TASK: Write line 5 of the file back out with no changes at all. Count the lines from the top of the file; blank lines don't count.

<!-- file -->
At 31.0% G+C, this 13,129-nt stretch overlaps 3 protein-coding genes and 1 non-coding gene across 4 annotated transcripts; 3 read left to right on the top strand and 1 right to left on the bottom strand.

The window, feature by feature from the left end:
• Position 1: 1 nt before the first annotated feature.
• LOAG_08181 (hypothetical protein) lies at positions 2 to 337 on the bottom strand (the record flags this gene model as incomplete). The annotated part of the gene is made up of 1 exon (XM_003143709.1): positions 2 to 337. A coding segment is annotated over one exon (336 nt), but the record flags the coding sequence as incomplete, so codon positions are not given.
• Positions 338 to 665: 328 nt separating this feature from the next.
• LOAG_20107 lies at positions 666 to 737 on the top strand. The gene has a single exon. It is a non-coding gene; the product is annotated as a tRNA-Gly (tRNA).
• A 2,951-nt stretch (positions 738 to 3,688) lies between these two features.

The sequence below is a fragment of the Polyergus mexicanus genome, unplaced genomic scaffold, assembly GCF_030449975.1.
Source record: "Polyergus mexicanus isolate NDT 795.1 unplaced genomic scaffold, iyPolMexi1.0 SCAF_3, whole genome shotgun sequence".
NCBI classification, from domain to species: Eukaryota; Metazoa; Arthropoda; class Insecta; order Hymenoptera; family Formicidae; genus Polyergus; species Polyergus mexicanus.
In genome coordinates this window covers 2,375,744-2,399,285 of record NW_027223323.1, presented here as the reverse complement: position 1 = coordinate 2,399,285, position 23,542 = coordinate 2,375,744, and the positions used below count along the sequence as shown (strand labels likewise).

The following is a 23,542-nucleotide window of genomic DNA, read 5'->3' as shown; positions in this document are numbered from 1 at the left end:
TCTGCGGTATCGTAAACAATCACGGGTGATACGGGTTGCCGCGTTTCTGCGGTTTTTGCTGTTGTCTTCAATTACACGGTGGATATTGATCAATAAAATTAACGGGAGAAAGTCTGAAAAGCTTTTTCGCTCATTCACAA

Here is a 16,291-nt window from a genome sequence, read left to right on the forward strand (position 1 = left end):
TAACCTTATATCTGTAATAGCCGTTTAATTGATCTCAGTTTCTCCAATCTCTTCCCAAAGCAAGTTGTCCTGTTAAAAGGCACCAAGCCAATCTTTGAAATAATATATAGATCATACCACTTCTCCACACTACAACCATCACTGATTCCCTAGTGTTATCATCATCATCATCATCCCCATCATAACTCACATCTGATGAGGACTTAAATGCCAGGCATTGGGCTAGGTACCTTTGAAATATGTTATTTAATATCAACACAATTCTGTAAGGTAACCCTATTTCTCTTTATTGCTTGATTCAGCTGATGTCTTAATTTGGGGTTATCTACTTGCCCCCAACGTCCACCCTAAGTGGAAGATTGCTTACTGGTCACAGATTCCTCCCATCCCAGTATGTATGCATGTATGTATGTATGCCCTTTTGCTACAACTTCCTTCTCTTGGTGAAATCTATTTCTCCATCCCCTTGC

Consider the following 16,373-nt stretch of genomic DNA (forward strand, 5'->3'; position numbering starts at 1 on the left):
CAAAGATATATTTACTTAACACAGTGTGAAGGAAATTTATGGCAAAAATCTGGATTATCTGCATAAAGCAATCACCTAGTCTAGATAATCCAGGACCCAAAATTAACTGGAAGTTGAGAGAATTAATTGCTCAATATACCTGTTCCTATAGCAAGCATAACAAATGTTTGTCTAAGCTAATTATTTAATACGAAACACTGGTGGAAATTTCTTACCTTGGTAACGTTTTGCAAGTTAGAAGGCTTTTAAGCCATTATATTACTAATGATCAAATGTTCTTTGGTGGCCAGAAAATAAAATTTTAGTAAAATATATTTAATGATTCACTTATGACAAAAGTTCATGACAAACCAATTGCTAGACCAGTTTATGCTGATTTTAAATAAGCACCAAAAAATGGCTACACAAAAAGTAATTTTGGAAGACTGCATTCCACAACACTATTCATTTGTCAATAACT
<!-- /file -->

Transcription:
• Positions 338 to 665: 328 nt separating this feature from the next.